(An aside: I haven’t watched the most recent season of Doctor Who at all, but I do like Matt Smith a great deal. It’s true, though, that I don’t have much to compare him to — I’ve only seen a few Christopher Eccleston episodes and maybe two scenes of David Tennant. I know. The blasphemy just doesn’t end, does it?)

B.The Fraud Police — who come for writers that aren’t Real Writers yet, or so we fear — are, apparently, terrified of Newbery Medals. Which is unfortunate because the Fraud Police pop up in my nightmares all the time, and I have absolutely no ideas of any kind for children’s literature.

C. Neil Gaiman does not wear a hair piece. (Yes, someone actually asked.) Also related: Shirley MacClaine may or may not have a hair fetish. A vicious, vicious hair fetish.

3. Finally, after the Q&A, Neil Gaiman read from his upcoming children’s book, Fortunately, The Milk, which is about a father who goes to buy milk for his children’s breakfast and accidentally travels through space and time, meeting pirates and aliens and stegosauruses along the way. It’s fantastically silly and funny and I’m going to have to read it in its entirety when it comes out, even though I have no children who I can pretend I’m buying it for.

(Another aside: I’ve noticed lately that I appear to be trying to build a library in my head of stories I want to read to my children when I eventually have them someday. This book might be on the list, along with The Girl Who Circumnavigated Fairyland in a Ship of Her Own Making, which I feel like is totally this generation’s Alice in Wonderland. Anyone have any great books they read to their kids? Or books you had read to you when you were a kid?)

After the reading, the signing began, and that’s about when I left to go feed on animal flesh and ketchup. But in conclusion?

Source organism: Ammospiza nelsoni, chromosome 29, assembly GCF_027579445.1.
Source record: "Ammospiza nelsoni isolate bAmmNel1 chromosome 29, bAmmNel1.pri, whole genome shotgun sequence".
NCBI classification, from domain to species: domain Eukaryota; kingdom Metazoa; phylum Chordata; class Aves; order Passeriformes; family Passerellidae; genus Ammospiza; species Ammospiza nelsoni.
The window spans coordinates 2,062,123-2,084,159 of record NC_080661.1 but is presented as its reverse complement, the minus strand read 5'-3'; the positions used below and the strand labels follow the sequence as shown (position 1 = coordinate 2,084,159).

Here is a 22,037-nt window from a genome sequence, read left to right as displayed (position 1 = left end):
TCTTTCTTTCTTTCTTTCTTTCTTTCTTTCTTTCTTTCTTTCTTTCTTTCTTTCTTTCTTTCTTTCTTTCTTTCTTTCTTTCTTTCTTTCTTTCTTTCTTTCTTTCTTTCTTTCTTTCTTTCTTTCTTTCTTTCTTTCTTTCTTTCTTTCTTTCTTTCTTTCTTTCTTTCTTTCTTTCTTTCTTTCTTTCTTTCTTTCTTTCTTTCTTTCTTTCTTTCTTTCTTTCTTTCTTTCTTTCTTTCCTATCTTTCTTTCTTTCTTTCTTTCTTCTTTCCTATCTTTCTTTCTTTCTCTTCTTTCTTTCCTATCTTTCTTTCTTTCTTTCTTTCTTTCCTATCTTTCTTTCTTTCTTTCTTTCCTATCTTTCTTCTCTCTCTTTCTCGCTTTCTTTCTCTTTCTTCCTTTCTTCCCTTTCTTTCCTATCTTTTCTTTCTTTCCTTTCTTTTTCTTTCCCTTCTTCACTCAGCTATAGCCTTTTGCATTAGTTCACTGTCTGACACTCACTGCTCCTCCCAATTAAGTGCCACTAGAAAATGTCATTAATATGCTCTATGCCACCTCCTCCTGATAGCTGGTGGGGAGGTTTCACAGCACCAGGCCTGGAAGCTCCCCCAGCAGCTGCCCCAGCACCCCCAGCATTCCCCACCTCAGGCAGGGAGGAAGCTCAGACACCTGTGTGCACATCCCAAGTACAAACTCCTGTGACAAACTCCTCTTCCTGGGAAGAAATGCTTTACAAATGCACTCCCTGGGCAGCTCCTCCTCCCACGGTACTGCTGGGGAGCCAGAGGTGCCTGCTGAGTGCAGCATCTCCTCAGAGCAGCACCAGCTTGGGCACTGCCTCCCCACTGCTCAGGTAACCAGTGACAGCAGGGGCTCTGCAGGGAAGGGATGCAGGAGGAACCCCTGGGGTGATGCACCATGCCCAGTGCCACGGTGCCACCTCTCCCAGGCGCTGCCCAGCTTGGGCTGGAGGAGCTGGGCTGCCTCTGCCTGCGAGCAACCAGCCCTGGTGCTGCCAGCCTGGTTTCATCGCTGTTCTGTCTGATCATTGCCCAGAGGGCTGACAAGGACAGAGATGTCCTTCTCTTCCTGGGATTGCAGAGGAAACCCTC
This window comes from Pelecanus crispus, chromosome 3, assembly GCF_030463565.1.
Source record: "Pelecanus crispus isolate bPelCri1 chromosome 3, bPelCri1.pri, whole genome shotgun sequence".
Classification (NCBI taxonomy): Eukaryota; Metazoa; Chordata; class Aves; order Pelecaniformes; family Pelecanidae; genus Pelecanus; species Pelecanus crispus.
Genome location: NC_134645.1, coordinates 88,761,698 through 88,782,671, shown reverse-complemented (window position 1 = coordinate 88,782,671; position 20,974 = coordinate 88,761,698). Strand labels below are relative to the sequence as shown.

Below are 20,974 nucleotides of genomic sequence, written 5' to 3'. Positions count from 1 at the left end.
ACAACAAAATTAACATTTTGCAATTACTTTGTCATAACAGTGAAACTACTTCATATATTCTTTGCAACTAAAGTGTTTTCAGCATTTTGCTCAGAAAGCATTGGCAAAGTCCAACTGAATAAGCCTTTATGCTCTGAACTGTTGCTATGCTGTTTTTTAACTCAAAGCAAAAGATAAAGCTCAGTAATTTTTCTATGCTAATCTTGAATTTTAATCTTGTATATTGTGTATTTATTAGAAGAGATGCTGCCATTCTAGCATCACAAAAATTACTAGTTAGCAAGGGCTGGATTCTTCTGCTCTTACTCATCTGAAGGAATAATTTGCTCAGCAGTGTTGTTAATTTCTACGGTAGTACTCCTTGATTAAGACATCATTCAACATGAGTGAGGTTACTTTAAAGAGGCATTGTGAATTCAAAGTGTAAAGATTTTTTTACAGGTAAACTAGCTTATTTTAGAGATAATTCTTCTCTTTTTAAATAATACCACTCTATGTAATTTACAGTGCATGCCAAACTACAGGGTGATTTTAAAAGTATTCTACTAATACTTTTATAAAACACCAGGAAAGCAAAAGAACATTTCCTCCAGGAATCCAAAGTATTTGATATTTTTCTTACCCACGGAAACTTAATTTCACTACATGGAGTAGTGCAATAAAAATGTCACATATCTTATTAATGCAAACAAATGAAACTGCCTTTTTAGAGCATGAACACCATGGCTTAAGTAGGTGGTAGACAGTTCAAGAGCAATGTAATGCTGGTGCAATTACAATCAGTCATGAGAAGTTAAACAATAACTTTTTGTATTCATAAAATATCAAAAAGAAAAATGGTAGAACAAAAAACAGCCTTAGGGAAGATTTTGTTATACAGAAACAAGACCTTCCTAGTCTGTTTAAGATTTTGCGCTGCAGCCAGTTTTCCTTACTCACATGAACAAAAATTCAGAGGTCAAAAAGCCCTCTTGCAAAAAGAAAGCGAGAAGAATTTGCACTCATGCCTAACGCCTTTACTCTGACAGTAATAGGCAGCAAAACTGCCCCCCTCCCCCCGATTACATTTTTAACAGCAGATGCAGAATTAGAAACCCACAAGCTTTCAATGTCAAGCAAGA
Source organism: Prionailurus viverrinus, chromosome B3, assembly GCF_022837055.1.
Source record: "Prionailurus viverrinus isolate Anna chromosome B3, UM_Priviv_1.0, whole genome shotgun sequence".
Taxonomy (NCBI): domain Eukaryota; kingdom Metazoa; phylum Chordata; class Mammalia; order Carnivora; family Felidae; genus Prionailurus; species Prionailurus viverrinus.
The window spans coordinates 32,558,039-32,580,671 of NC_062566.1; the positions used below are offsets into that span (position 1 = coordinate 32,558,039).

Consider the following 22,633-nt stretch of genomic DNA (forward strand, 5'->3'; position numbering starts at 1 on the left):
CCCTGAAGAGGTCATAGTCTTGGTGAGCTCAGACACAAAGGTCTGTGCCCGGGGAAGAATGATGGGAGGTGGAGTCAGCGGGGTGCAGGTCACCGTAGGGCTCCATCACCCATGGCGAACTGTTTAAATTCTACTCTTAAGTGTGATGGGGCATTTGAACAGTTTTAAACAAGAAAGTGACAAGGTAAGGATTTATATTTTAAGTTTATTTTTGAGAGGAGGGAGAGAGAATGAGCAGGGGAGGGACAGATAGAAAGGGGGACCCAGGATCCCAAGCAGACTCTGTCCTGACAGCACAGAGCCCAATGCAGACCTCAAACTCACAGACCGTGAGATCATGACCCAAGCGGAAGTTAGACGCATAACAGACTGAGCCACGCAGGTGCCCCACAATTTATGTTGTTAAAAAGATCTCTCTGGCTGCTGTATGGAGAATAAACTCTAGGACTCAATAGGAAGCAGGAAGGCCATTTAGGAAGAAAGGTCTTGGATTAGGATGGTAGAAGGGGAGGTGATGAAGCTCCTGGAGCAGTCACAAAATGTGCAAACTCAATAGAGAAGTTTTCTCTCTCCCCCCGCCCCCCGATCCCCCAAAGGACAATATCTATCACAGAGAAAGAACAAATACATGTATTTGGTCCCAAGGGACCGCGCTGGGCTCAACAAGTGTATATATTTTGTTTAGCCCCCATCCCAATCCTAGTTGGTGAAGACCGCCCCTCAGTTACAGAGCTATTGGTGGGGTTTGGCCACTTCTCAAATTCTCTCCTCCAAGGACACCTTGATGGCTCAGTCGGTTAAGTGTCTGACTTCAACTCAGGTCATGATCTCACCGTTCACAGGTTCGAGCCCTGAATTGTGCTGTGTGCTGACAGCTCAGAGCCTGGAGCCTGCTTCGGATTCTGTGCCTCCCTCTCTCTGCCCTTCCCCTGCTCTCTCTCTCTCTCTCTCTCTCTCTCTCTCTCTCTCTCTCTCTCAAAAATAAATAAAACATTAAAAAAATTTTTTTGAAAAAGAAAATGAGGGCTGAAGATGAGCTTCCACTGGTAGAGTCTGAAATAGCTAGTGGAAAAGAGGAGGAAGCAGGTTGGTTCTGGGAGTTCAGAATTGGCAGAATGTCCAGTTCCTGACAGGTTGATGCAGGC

Neil Gaiman is awesome.

6 thoughts on “An Evening With Neil Gaiman

    • And when he wins, I’ll shake his hand and say, “Gosh, can I see your award for JUST a moment?” and then snatch it out of his fingers and run away super fast. Because we all want a Neil Gaiman story, don’t we, and not everyone can have gold doubloons.

  1. I’m with Neil Gaiman, sort of. My enthusiasm for Doctor Who has waned as of late, but I like Matt Smith an awful lot, and early Eleven is my favourite of the new Doctors. I shall join you in Whovian blasphemy, Carlie, as Tennant is my least favourite of the modern Doctors.

    I don’t have any kids, but I read My Dad’s A Birdman to my Grandma once, and lent her my copy of Skellig. And if I did have children, I would just be reading them David Almond non-stop. And 1984. I have this aspiration to read 1984 to a small baby, the way people usually read fairytales to children. Then I can get a kick out of the inappropriateness without it actually understanding what I’m saying and being traumatised.

    • I must confess to not having read a single thing by David Almond. Or, um, 1984. Although I’m going to work on 1984 at least . . . it’s on my short list of literary things to read this year. (Right now I’m reading Jane Eyre before going back to my regularly scheduled selection of fantasy/sci fi/horror/mystery stuff.)

      I’d probably read scary stories to a baby, but in a super cheerful, all-is-well voice because — as we know — I’m quite terrible, and I think it’d be funny.